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Week of: November 19, 2007 Home Computer Program Aids Family Literacy For students still learning English, having a computer at home has proven to be a big help, not just for the student but for the entire family. Technology's Role in 21st Century Education A new report argues that
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Week of: November 19, 2007

  • Home Computer Program Aids Family Literacy
    For students still learning English, having a computer at home has proven to be a big help, not just for the student but for the entire family.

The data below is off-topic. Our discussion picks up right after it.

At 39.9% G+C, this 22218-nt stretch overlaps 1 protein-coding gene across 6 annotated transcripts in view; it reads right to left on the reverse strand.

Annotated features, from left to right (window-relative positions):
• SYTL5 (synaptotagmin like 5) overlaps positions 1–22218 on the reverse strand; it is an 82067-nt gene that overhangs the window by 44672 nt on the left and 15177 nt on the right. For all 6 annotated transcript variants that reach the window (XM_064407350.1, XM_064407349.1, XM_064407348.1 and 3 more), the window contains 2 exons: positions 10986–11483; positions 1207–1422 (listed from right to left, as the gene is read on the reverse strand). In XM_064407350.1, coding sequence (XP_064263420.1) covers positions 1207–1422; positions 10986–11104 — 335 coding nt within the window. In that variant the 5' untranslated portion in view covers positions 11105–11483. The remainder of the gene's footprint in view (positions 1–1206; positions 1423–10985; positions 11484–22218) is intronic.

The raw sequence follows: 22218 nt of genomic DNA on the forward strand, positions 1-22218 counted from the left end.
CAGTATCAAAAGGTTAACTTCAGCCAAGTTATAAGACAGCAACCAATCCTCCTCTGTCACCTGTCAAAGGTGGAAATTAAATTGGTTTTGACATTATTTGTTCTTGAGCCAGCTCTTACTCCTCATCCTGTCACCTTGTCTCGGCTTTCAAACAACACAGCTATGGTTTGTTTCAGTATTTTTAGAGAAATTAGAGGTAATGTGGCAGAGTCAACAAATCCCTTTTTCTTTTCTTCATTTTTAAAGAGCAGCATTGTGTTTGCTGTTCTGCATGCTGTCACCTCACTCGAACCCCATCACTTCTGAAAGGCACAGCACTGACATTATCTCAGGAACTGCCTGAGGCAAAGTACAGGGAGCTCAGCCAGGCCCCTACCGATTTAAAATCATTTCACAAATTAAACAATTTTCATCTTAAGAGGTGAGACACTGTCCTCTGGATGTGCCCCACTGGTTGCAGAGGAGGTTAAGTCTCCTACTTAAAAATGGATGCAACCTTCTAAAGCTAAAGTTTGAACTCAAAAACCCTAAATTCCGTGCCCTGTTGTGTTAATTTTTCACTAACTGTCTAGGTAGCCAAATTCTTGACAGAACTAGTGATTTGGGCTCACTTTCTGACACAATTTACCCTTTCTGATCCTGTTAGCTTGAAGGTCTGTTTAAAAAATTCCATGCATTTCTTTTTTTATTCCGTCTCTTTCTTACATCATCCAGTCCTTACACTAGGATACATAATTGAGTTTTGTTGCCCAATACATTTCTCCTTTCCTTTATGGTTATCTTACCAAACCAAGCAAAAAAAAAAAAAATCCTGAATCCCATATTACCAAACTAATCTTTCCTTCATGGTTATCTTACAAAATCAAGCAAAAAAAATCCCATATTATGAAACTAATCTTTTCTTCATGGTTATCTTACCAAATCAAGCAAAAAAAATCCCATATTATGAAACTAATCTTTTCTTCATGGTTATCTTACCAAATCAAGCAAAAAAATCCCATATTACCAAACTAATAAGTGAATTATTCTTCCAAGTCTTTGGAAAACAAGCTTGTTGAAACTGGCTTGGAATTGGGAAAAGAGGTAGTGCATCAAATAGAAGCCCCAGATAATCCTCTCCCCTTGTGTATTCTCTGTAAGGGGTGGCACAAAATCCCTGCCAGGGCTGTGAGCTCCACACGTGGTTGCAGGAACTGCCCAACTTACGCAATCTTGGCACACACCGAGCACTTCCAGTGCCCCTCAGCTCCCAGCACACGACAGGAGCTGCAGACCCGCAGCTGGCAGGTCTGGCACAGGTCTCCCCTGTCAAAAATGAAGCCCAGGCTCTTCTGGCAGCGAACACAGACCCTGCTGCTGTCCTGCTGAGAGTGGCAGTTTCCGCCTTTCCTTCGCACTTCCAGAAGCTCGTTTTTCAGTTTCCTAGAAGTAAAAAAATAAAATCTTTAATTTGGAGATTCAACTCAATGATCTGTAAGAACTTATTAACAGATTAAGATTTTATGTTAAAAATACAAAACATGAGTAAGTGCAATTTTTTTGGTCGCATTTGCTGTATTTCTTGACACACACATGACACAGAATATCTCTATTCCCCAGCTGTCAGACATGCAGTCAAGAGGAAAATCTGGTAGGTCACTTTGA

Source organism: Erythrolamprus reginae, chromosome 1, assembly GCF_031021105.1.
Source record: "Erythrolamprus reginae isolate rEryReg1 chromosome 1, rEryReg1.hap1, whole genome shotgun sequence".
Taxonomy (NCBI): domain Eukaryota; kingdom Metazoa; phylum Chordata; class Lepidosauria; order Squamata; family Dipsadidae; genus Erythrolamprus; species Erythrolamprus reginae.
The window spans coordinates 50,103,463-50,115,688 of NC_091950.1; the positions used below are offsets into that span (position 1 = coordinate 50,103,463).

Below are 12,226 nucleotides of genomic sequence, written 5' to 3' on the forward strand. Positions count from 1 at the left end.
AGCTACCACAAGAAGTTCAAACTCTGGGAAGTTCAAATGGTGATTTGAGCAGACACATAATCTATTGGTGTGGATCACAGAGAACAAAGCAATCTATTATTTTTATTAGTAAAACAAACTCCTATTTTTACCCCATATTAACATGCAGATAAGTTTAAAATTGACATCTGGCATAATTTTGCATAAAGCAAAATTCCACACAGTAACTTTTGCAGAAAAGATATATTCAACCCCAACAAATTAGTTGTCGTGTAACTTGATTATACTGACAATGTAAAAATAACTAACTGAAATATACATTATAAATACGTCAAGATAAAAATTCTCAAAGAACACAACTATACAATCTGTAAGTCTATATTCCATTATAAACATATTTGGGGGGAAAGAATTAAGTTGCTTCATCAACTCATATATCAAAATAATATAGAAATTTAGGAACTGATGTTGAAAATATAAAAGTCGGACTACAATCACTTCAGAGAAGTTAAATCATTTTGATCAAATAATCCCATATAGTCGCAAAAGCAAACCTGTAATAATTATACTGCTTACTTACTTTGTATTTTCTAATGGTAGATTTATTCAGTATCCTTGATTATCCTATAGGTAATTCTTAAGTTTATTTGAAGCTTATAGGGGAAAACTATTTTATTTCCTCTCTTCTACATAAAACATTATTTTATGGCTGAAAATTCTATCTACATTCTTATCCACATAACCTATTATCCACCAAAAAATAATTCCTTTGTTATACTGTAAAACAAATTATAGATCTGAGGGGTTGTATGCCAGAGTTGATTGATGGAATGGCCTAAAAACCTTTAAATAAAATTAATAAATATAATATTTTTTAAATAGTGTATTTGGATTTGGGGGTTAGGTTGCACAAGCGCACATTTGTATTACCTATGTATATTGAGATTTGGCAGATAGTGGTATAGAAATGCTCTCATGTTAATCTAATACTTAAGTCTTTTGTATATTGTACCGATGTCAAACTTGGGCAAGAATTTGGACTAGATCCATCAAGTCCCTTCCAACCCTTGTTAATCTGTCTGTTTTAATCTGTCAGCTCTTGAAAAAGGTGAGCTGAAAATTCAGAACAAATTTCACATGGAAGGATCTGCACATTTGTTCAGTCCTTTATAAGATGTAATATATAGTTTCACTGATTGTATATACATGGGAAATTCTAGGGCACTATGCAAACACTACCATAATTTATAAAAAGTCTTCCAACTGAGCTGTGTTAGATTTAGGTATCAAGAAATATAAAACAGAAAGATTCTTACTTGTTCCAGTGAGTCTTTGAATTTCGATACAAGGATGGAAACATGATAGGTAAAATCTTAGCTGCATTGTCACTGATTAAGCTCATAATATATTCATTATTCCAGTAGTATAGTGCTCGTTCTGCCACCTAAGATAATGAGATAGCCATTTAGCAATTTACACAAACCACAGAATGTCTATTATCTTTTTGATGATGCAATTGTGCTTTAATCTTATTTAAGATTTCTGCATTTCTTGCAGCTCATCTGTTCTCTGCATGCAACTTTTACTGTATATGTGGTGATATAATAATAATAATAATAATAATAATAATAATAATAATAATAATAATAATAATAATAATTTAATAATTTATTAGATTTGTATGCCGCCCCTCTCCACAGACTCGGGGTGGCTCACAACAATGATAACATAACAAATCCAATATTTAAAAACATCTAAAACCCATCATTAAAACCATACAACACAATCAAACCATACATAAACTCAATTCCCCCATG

• Technology's Role in 21st Century Education
    A new report argues that schools cannot possibly prepare students for the global economy without making intensive use of technology.
  • Whiteboards Boost Learning
    Research conducted in the United Kingdom concludes that interactive whiteboards have a positive impact on primary school students in math, science and English
  • A Virtual Trip to the Great Outdoors
    The National Park Service has turned to electronic field trips to help familiarize students with the wonders of the national park system.
  • Serious Gaming Get Serious
    IBM and Brandeis University are partnering to test a new serious game IBM has developed to teach MBAs about competing successfully in business.

Home Computer Program Aids Family Literacy